Disabled woman to take DWP to court over ‘immoral’ automatic benefit deductions

Helen Timson says third party deductions scheme can leave many without enough money to buy food

A disabled woman is to challenge the Department for Work and Pensions in court over what she calls its “immoral” policy of allowing landlords and utilities companies to automatically make deductions from monthly benefits payments without the claimant’s consent.

Helen Timson, 50, of Leicester said the third party deductions scheme, which allows up to 25% of people’s monthly means-tested benefits to be diverted at source to pay off arrears, was unlawful and could leave many people without enough money to buy food and pay rent.

At least 200,000 UK households face deductions from their benefits as a result of water, gas and electricity firms arranging with the DWP to have customers’ arrears paid automatically – and there are fears that rising energy prices will lead to more families becoming subjected to the scheme.

Under current practice, the DWP does not seek consent from the claimant for these deductions if they amount to less than a threshold of 25%. Nor does it conduct means tests, or attempt to agree realistic payment plans with creditors.

Timson said she had twice had deductions made without her agreement. These happened once when her water supplier had tried to charge her £2,200 because of a faulty meter; and again when an energy firm deducted £80 a month, even though she was not a customer and had no arrears.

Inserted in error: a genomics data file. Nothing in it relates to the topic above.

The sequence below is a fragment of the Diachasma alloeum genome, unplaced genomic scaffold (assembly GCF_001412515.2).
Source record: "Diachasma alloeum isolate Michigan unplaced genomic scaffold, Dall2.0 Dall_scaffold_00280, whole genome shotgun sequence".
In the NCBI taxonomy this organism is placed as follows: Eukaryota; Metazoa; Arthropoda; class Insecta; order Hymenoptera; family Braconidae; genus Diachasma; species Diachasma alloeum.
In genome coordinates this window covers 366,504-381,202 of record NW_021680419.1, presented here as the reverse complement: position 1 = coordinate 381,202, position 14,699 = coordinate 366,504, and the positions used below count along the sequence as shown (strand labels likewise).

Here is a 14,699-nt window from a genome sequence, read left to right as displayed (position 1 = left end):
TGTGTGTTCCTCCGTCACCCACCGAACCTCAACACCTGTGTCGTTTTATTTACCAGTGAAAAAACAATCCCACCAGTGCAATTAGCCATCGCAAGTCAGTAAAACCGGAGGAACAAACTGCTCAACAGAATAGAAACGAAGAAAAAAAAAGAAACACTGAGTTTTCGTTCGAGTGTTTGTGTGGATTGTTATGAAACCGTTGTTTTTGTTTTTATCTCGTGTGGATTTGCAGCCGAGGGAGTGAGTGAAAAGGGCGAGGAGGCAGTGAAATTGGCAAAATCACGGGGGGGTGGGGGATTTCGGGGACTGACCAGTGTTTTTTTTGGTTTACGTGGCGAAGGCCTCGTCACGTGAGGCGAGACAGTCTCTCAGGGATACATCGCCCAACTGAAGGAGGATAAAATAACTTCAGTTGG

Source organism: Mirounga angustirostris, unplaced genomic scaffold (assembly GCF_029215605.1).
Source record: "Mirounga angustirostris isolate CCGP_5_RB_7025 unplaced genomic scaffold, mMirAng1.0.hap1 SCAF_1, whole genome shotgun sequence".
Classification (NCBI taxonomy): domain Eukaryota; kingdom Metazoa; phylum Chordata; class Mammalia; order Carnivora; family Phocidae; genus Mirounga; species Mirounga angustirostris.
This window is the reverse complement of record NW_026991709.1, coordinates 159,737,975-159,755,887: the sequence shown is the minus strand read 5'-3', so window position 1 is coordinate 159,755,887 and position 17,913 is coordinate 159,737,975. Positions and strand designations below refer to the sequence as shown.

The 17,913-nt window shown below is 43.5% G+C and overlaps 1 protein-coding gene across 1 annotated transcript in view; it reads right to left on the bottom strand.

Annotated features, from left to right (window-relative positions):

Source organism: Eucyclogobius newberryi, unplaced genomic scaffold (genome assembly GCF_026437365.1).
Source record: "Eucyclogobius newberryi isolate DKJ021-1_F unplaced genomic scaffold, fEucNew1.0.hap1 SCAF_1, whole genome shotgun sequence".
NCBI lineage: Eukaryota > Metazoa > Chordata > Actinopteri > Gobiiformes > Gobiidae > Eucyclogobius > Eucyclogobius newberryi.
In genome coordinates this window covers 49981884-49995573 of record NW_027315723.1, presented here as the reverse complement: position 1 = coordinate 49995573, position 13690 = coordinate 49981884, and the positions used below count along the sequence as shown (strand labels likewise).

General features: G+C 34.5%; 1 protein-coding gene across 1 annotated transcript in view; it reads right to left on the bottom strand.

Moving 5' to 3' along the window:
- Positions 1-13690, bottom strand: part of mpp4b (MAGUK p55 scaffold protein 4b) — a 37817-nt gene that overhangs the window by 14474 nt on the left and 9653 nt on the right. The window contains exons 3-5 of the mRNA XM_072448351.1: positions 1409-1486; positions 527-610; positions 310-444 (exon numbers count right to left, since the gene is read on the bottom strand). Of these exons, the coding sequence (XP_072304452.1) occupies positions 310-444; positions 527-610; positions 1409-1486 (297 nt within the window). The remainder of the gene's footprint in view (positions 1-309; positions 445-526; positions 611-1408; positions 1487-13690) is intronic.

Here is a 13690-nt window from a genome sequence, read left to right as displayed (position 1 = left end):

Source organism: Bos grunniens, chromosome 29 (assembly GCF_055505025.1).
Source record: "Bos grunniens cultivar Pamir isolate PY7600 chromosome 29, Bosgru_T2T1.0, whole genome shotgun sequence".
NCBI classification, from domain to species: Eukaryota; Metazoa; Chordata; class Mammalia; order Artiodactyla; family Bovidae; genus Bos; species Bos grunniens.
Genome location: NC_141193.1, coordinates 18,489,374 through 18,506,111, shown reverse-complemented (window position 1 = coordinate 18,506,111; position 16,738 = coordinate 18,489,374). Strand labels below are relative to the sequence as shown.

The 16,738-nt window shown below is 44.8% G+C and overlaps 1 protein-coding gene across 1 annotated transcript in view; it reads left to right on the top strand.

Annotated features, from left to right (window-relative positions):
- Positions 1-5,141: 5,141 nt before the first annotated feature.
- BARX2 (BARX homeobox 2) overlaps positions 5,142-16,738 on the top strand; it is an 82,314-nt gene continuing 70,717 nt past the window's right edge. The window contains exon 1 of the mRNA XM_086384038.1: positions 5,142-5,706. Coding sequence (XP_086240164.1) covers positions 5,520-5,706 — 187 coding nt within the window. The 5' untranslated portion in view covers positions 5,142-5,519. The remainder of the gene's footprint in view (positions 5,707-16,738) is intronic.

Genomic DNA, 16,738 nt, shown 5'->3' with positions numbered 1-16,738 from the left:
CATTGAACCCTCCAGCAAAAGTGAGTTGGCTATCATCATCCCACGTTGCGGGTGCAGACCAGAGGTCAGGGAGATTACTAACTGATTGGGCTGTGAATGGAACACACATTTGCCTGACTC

As a result of the deductions she was pushed into near destitution and unable to pay her rent. On one occasion she had to cancel an appointment for an NHS cancer scan because she did not have enough money to pay for a taxi.

“Paying arrears should not leave benefits claimants destitute and unable to pay for basic necessities,” said Timson, who is currently in receipt of disability unemployment benefits. “There must be a viable way for third parties to arrange a realistic repayment schedule with the debtor’s consent, rather than allowing utilities firms and landlords to help themselves to a quarter of people’s benefits – including for errors where no money is owed.

She said: “It is immoral and indefensible that utilities firms plunge people even further into poverty, leaving them without enough money for rent or food, while earning interest on money paid to them in error.”

The case is expected to be heard in the next few months.

A DWP spokesperson said: “Safeguards are in place to ensure deductions are manageable for customers and they are encouraged to contact DWP if they believe a deduction from their benefit should not be made.”

Contributor

Patrick Butler Social policy editor

The GuardianTramp

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